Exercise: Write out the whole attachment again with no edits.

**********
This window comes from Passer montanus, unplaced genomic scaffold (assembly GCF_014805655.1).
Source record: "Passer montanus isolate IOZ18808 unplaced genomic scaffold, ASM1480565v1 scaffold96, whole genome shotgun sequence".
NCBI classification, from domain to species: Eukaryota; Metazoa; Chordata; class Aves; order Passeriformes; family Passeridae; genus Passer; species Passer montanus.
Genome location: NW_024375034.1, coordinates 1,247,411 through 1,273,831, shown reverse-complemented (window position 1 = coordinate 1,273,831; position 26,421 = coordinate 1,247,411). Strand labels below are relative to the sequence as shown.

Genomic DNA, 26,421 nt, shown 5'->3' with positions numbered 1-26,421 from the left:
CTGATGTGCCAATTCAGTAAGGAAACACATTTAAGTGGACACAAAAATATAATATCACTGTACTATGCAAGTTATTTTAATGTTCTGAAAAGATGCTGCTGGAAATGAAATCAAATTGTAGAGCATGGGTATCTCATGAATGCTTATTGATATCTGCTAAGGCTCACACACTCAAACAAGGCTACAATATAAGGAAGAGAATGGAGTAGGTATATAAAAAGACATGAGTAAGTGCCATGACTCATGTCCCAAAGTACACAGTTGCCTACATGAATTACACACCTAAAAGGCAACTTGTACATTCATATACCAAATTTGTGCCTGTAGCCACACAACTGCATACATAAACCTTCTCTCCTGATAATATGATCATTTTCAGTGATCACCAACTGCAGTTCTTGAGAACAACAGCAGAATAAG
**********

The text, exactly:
This window comes from Passer montanus, unplaced genomic scaffold (assembly GCF_014805655.1).
Source record: "Passer montanus isolate IOZ18808 unplaced genomic scaffold, ASM1480565v1 scaffold96, whole genome shotgun sequence".
NCBI classification, from domain to species: Eukaryota; Metazoa; Chordata; class Aves; order Passeriformes; family Passeridae; genus Passer; species Passer montanus.
Genome location: NW_024375034.1, coordinates 1,247,411 through 1,273,831, shown reverse-complemented (window position 1 = coordinate 1,273,831; position 26,421 = coordinate 1,247,411). Strand labels below are relative to the sequence as shown.

Genomic DNA, 26,421 nt, shown 5'->3' with positions numbered 1-26,421 from the left:
CTGATGTGCCAATTCAGTAAGGAAACACATTTAAGTGGACACAAAAATATAATATCACTGTACTATGCAAGTTATTTTAATGTTCTGAAAAGATGCTGCTGGAAATGAAATCAAATTGTAGAGCATGGGTATCTCATGAATGCTTATTGATATCTGCTAAGGCTCACACACTCAAACAAGGCTACAATATAAGGAAGAGAATGGAGTAGGTATATAAAAAGACATGAGTAAGTGCCATGACTCATGTCCCAAAGTACACAGTTGCCTACATGAATTACACACCTAAAAGGCAACTTGTACATTCATATACCAAATTTGTGCCTGTAGCCACACAACTGCATACATAAACCTTCTCTCCTGATAATATGATCATTTTCAGTGATCACCAACTGCAGTTCTTGAGAACAACAGCAGAATAAG